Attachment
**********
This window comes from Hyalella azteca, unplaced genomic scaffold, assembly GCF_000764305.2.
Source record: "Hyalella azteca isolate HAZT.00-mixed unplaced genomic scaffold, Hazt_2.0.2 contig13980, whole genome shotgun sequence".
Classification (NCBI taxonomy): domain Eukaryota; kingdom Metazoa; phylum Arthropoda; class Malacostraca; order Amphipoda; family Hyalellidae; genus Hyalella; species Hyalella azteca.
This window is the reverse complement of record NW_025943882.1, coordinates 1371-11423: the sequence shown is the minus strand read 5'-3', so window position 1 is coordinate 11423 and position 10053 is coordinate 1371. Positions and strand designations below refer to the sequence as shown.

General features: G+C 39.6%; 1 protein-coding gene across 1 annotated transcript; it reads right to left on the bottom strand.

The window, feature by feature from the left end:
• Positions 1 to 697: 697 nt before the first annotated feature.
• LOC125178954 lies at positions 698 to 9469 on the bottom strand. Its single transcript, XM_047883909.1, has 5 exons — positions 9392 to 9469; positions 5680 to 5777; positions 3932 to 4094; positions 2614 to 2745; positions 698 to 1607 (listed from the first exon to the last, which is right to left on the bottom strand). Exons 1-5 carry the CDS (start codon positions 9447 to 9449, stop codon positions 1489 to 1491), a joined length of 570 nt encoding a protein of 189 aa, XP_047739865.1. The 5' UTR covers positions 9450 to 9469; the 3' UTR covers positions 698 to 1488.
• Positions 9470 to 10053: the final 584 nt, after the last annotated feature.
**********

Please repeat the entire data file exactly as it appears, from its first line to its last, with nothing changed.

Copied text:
This window comes from Hyalella azteca, unplaced genomic scaffold, assembly GCF_000764305.2.
Source record: "Hyalella azteca isolate HAZT.00-mixed unplaced genomic scaffold, Hazt_2.0.2 contig13980, whole genome shotgun sequence".
Classification (NCBI taxonomy): domain Eukaryota; kingdom Metazoa; phylum Arthropoda; class Malacostraca; order Amphipoda; family Hyalellidae; genus Hyalella; species Hyalella azteca.
This window is the reverse complement of record NW_025943882.1, coordinates 1371-11423: the sequence shown is the minus strand read 5'-3', so window position 1 is coordinate 11423 and position 10053 is coordinate 1371. Positions and strand designations below refer to the sequence as shown.

General features: G+C 39.6%; 1 protein-coding gene across 1 annotated transcript; it reads right to left on the bottom strand.

The window, feature by feature from the left end:
• Positions 1 to 697: 697 nt before the first annotated feature.
• LOC125178954 lies at positions 698 to 9469 on the bottom strand. Its single transcript, XM_047883909.1, has 5 exons — positions 9392 to 9469; positions 5680 to 5777; positions 3932 to 4094; positions 2614 to 2745; positions 698 to 1607 (listed from the first exon to the last, which is right to left on the bottom strand). Exons 1-5 carry the CDS (start codon positions 9447 to 9449, stop codon positions 1489 to 1491), a joined length of 570 nt encoding a protein of 189 aa, XP_047739865.1. The 5' UTR covers positions 9450 to 9469; the 3' UTR covers positions 698 to 1488.
• Positions 9470 to 10053: the final 584 nt, after the last annotated feature.